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Biogeography of Banksia in southwestern Australia

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Comprehensive new data bases on the taxonomy, distribution, ecology and climate of Banksia (Proteaceae) were used to study the biogeography of the sixty endemic species in southwestern Australia. They occur at the wettest coastal tip, with up to 1.5 m rainfall p.a., 1500 km along the north coast, 1000 km along the south coast and up to 450 km inland to the desert margin, with as low as 0.2 m rainfall p.a. The largest areas (sum of 30´ lat.×30´ long. grid cells) containing banksias were under much more arid climates than those with highest species density. Species density was usually lowest at the climatic extremes. Two nodes of species richness and ten floristic groups, each with a characteristic climate, landscape, vegetation and soil types and suite of indicator and endemic species, were recognized. A case is made for resurrecting the Lesueur (northern node) and Stirling (west portion of the southern node) phytogeographic districts, together with separating the West (east portion of the southern node) from the East Eyre district. These species-rich areas coincide with nutrient impoverished sands and laterite associated with dissected uplands having low, highly sclerophyllous vegetation. The distribution of strongly serotinous species and those with persistent florets is consistent with greater reliance on fire for creating suitable recruitment conditions with increasing aridity. The distribution of needle-leaved species is only partly explained by their superior drought tolerance. A preliminary transplant trial with two Banksia species showed that their distribution was only partly restricted by their current climatic profile.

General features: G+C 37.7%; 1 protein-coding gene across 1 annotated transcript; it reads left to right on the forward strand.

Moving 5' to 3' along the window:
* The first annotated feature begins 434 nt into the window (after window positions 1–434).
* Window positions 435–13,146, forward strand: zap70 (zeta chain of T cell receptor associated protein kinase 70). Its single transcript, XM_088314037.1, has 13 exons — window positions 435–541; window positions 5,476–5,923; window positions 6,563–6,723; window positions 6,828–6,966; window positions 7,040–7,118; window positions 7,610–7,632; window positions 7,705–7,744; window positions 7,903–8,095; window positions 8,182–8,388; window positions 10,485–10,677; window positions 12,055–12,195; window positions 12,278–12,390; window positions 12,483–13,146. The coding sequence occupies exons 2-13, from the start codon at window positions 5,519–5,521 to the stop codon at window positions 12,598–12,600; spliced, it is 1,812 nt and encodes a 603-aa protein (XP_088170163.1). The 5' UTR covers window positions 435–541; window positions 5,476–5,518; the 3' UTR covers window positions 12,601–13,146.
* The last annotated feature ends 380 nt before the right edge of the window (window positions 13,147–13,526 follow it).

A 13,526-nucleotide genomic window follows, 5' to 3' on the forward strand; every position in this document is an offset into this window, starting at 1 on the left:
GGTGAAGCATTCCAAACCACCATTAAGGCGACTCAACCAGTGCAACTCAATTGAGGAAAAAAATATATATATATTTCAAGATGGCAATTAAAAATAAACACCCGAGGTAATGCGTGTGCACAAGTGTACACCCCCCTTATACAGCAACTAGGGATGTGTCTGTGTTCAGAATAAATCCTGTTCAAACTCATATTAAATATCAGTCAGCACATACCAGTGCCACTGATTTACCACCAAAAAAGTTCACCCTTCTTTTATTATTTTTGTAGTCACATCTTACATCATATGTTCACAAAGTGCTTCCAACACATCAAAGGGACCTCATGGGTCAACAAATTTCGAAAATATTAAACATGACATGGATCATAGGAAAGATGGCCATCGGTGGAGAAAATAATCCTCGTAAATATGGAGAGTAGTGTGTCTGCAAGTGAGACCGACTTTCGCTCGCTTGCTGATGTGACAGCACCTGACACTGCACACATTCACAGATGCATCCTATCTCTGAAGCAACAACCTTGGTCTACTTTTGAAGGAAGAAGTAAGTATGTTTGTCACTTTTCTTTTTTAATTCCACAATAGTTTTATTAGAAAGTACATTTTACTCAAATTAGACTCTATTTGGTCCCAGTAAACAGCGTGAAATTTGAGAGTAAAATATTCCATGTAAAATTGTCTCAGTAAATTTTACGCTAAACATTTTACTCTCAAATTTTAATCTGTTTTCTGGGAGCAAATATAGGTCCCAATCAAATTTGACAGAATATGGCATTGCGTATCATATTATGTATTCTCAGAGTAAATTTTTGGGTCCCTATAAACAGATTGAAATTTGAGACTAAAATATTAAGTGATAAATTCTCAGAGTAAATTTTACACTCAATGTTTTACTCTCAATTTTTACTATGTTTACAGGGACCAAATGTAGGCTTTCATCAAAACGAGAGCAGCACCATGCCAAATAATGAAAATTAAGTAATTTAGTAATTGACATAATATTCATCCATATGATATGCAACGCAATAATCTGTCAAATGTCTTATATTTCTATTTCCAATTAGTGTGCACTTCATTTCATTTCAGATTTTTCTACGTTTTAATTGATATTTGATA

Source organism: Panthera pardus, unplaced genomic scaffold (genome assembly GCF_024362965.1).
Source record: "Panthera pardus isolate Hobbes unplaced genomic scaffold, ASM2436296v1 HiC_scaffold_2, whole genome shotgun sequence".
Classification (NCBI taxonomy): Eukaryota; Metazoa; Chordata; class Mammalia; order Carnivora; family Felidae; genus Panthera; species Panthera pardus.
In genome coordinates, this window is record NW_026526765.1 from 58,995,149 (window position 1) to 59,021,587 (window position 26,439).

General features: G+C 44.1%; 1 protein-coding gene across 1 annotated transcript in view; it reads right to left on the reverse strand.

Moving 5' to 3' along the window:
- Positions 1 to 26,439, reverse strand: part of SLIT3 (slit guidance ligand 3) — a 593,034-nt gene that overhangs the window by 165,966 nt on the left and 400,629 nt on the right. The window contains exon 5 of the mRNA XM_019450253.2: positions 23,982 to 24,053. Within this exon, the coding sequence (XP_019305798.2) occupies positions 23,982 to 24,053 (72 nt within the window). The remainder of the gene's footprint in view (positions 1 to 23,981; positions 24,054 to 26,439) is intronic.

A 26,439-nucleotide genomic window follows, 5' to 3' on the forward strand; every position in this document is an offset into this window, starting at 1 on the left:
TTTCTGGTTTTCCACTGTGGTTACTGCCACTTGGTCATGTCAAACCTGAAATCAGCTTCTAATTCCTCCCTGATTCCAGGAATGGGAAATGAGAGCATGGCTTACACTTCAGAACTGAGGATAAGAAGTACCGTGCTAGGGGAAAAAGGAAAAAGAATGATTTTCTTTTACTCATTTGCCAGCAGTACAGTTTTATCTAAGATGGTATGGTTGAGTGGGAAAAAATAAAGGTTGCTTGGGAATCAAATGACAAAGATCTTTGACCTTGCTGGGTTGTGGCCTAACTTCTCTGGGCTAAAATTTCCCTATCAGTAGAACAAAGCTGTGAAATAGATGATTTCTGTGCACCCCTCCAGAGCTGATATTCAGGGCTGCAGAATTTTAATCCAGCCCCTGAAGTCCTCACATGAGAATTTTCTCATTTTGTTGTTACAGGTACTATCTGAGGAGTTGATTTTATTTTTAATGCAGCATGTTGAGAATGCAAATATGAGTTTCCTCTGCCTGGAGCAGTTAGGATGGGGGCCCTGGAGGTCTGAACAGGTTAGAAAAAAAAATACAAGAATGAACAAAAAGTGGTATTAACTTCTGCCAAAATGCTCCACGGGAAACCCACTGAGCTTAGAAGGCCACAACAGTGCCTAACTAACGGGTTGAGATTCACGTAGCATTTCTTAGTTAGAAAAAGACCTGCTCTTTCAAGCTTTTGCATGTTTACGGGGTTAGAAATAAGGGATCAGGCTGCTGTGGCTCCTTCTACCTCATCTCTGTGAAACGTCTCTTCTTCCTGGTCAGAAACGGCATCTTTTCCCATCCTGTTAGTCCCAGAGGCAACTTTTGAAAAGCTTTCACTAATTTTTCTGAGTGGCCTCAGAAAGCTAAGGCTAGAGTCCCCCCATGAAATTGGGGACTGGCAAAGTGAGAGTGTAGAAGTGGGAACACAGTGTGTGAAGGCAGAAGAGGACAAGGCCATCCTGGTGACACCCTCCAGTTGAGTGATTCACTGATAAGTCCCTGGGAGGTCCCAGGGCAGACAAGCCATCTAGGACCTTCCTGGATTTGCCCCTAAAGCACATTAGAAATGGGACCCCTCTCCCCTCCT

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Document Type: Research Article

Affiliations: 1: School of Environmental Biology, Curtin University of Technology, GPO Box U1987, Perth WA 6001, Australia 2: Department of Environmental Management, Edith Cowan University, Joondalup, WA 6919, Australia.

Publication date: 1996-05-01

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